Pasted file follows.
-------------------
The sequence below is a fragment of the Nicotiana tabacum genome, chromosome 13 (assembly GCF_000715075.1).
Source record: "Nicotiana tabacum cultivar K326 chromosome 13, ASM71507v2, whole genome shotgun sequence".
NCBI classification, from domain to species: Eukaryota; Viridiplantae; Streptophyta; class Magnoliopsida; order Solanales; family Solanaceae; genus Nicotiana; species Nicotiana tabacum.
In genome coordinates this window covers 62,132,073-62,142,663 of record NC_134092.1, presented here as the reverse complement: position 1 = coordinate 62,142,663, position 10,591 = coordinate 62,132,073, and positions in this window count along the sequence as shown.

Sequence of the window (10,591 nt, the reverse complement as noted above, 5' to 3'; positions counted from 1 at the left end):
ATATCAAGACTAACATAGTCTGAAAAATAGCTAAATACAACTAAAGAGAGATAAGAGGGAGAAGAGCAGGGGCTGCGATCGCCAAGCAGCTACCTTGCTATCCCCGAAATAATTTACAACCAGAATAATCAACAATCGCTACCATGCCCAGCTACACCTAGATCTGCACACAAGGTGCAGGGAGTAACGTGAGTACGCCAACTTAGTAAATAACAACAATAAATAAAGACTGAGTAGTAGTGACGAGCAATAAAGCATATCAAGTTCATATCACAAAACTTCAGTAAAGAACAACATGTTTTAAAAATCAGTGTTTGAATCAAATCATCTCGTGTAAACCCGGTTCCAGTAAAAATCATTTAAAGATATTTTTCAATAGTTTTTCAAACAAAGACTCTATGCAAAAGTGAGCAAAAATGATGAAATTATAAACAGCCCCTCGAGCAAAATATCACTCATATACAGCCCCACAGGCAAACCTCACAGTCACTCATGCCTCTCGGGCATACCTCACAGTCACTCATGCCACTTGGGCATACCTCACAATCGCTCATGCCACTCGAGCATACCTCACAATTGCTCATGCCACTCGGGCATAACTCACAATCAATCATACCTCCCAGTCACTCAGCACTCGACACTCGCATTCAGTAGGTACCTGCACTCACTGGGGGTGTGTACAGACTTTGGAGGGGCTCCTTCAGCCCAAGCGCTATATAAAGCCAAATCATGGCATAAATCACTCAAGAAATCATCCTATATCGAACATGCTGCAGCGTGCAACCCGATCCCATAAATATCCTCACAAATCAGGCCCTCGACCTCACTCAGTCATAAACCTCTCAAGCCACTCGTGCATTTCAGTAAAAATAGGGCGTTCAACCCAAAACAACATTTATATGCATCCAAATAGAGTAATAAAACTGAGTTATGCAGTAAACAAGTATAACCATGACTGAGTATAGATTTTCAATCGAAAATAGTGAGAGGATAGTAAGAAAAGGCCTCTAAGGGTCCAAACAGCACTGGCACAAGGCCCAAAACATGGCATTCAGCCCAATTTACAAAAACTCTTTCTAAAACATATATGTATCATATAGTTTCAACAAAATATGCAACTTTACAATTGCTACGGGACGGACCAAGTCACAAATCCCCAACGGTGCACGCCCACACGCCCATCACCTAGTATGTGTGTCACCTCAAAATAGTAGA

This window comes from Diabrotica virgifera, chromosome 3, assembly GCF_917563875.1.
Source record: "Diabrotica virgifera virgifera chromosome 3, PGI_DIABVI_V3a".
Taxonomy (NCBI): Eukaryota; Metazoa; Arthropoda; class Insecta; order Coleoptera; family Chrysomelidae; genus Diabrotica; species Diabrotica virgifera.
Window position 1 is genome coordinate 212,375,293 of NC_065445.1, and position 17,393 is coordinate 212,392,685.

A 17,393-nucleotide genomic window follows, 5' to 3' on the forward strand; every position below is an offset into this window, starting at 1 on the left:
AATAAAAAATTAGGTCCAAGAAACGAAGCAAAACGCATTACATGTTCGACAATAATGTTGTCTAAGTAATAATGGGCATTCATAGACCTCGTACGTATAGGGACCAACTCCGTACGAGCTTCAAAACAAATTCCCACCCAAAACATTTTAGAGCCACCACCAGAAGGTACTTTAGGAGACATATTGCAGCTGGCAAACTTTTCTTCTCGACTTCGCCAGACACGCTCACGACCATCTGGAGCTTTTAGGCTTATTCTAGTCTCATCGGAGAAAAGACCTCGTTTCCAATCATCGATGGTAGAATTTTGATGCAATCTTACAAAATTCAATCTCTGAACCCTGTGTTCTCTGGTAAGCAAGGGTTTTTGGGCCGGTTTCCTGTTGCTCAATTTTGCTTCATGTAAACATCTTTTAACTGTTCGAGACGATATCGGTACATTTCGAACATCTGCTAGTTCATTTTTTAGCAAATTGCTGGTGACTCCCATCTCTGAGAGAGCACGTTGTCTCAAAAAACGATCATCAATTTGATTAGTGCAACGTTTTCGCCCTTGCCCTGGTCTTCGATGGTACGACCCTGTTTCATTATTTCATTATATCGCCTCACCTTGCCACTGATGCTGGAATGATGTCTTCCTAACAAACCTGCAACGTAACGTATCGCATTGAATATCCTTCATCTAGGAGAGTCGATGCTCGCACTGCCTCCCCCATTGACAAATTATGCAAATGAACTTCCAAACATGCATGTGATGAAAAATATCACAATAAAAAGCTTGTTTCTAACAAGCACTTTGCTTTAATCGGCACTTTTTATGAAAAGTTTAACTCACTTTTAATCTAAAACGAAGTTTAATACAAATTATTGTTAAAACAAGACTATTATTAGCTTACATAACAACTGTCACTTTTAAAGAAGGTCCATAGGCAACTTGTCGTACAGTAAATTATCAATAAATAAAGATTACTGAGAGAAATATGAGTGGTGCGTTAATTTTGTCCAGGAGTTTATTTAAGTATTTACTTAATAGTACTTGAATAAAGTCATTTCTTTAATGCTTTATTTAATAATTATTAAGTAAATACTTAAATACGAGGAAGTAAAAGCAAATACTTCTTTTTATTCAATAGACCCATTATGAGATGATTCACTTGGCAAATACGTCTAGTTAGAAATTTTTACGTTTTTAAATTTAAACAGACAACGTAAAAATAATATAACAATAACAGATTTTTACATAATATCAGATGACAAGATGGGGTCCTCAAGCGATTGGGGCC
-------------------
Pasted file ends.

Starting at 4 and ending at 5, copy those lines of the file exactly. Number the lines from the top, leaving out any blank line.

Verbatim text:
In genome coordinates this window covers 62,132,073-62,142,663 of record NC_134092.1, presented here as the reverse complement: position 1 = coordinate 62,142,663, position 10,591 = coordinate 62,132,073, and positions in this window count along the sequence as shown.

Sequence of the window (10,591 nt, the reverse complement as noted above, 5' to 3'; positions counted from 1 at the left end):